Hillary Clinton’s image among Democrats has fallen to an all-time low among Democratic voters, dropping by nearly half since last fall, Gallup reported Thursday.
Within the past six months, Clinton’s favorability has slid from 63 percent of those in her party viewing the former secretary of state favorably in November to just 36 percent responding the same in April, the poll found.
That number marks a 27-point difference from the fall and notches an all-time low for the former first lady since Gallup began tracking her favorability in July.
The drop in opinion arrives four days before voters flock to the polls during the April 19 primary election in New York.
"Clinton's image has undergone ups and downs over the course of the campaign season, just as it has over her entire 25-year career in the national spotlight," wrote Frank Newport, editor-in-chief at Gallup. "Her net favorable rating has descended steadily to her current low point–in the midst of a crucial stage of the primary season, which will help determine whether she'll emerge the clear winner over Bernie Sanders before the Democratic National Convention in Philadelphia this July."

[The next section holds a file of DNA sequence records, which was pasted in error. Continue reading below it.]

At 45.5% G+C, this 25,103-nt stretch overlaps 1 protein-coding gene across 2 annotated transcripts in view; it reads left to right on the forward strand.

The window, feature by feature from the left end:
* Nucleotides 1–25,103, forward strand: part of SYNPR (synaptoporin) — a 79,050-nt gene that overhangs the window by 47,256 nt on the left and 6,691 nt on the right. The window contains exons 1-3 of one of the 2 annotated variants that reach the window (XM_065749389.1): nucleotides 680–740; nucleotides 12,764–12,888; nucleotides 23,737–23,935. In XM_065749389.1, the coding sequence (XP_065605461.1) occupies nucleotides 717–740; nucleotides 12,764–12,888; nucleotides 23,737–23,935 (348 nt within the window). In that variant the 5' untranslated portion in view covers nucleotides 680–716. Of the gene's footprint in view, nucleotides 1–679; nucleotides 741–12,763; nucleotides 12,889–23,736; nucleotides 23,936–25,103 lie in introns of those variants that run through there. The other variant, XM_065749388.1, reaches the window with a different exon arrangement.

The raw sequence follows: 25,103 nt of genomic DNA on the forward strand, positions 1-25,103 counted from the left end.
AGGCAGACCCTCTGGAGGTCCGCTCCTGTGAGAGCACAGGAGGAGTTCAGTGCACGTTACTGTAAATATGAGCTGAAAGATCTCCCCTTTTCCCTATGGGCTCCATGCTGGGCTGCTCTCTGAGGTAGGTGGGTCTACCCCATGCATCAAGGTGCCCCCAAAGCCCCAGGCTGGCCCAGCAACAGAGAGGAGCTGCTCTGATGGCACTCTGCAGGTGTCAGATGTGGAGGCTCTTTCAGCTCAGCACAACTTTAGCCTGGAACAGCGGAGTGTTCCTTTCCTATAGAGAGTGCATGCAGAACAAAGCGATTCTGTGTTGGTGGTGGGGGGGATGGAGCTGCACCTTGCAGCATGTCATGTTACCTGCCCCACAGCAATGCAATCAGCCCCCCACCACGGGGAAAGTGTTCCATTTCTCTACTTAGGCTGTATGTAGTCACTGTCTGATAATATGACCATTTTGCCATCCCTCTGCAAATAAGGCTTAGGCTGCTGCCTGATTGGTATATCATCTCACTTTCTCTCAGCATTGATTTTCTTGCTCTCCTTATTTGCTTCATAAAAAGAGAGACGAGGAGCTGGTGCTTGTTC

Though Clinton’s opponent Sen. Bernie Sanders (I, Vt.) also saw his favorability drop slightly in the latest poll, the self-described Democratic-socialist is still 16 points higher on the net favorable scale.
Clinton caught heat earlier this week after appearing with New York Mayor Bill de Blasio during an event Saturday night where the two participated in a skit that referenced "C.P. time." The phrase, meaning "colored people time," stereotypes black people as constantly running late.
The former first lady currently leads Sanders in the state by roughly 13 points—a steep drop from her 32-point lead last month.